Khalakahle Methodist Primary School is on the eastern side of Swaziland about 15-20 km from a town called Siteki. This area of Swaziland is called the low veld. It is a very rural and very poor section of Swaziland. Most people survive on substance farming. Unemployment in the area is very high. Khalakahle has 424 students in grades 1 thru 7. Approximately 36% of the students are orphans with another 53% being considered vulnerable, meaning their parents are alive, bu unemployed and extremely poor. This school has the highest OVC rate of the 33 Methodist Schools in Swaziland. With such a high OVC rate, and all the challenges that brings, one would expect the school to be pretty dismal. But the reality is, this school has a lot going on and has always been one of my favorite schools because of how hard they try to take care of their children and the school. The school has a feeling of hope that surrounds it.
In 2009, the head teacher, Make Margaret Dlamini, applied for and received a grant from an NGO. This grant was to set up an income generating poultry project that would benefit the OVC’s and the school. Several schools were awarded the same grant. After a years time the project was evaluated and the school that had done the best would receive playground equipment. Khalakahle won the playground equipment. In addition, the school was able to assist some students with uniforms and school fees.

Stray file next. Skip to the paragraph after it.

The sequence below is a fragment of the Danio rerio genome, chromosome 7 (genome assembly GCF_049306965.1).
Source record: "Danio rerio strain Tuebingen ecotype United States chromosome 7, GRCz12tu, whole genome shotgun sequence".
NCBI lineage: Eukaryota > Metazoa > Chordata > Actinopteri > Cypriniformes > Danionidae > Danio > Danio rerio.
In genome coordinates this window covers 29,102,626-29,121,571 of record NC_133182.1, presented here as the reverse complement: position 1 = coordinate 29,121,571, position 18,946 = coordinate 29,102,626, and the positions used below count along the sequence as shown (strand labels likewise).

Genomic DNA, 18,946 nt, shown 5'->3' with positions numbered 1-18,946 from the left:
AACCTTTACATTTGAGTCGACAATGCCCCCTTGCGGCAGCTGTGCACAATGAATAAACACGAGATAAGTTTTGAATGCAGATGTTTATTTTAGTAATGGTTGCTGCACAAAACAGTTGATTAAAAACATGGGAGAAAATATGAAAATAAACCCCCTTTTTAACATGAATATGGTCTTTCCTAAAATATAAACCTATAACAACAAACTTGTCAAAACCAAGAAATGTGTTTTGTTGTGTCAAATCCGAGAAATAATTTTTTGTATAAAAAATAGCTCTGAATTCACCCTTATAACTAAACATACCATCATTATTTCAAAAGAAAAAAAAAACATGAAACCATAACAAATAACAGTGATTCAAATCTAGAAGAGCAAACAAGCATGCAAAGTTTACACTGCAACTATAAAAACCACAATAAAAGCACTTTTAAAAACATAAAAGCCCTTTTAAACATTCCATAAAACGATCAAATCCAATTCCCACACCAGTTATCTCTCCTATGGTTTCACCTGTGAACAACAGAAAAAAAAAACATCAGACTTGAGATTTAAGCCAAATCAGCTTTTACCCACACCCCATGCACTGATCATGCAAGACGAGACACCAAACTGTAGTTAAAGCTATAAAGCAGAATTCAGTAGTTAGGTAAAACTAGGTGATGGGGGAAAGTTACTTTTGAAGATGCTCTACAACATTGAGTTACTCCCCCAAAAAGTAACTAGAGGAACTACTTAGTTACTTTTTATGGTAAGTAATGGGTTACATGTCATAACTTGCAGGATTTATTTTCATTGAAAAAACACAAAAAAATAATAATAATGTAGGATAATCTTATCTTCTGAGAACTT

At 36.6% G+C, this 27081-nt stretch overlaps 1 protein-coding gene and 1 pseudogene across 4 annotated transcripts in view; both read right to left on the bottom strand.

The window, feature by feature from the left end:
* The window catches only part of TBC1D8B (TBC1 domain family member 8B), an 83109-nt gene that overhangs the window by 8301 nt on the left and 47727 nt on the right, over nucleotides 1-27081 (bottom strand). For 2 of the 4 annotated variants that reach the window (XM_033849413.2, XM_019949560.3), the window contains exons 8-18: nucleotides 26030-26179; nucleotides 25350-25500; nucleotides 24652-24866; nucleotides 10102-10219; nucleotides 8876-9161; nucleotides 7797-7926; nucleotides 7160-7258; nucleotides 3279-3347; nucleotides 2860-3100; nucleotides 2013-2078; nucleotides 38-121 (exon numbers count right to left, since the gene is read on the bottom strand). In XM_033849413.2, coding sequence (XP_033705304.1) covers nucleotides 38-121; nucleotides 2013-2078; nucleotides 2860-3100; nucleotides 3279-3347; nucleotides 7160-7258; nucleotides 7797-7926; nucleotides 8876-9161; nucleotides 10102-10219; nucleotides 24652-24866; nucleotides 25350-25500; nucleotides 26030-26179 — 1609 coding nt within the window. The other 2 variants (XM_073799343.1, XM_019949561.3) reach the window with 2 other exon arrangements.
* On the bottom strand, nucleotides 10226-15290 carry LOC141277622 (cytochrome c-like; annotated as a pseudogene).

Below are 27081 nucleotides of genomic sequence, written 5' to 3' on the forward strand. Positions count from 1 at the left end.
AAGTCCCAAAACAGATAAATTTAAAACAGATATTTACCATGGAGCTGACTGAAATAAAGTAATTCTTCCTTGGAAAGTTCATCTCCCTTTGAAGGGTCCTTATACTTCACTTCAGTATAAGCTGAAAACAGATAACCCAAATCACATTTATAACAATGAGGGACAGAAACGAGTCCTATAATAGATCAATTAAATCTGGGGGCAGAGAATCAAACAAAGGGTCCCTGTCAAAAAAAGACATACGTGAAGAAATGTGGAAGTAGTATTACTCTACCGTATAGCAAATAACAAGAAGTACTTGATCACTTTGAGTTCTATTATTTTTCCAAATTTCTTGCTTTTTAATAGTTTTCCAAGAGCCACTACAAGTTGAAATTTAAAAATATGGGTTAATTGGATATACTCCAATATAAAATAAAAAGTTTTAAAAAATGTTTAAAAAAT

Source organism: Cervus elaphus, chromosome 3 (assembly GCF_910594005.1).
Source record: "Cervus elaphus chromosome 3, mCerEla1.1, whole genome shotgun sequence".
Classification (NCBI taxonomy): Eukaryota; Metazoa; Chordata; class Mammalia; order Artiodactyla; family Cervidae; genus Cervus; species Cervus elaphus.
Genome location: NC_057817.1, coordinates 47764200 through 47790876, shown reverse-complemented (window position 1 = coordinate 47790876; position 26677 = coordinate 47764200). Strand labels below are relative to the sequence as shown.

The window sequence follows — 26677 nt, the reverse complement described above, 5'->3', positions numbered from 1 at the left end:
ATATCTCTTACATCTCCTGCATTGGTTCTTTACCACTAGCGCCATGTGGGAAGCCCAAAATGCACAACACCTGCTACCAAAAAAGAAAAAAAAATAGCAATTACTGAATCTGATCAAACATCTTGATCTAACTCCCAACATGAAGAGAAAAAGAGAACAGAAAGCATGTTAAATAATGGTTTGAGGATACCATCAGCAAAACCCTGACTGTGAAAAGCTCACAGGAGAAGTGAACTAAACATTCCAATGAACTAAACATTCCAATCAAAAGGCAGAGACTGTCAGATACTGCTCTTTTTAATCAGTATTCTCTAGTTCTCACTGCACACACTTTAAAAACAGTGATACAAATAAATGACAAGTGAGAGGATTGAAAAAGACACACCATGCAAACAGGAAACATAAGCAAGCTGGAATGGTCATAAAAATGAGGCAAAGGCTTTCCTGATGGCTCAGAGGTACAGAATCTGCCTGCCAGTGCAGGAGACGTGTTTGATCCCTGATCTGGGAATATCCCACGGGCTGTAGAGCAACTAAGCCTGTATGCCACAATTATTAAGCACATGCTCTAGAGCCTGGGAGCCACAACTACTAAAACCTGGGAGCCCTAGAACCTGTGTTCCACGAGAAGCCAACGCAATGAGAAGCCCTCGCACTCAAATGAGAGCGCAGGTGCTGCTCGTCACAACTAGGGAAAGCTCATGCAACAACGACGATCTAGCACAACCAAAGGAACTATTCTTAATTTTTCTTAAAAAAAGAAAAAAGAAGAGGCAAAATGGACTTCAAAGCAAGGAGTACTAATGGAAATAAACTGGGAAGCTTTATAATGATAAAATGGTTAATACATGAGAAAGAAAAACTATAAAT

In 2011, I talked with Make Dlamini and told her that One Child at a Time, One Heart at a Time would like to partner with Khalakahle to help them help their OVC’s. One of the things we did was to buy uniforms for several of the neediest students. Make Dlamini said they would love to expand their poultry project. In 2012 we plan to assist the school by providing the materials needed to expand their poultry project. Assisting this school falls inline with one of our organization goals which is to encourage sustainable projects which will generate income to meet the needs of our partner, their school and/or community.
After talking with the ministry of Agriculture, Make Dlamini learned that it would not be a wise move to just expand the existing building because the risk of disease killing all of the chickens would be too great. (I guess this is kind of like “Don’t put all of our eggs in one basket!” Therefore, they are going to build a separate building right next to this building.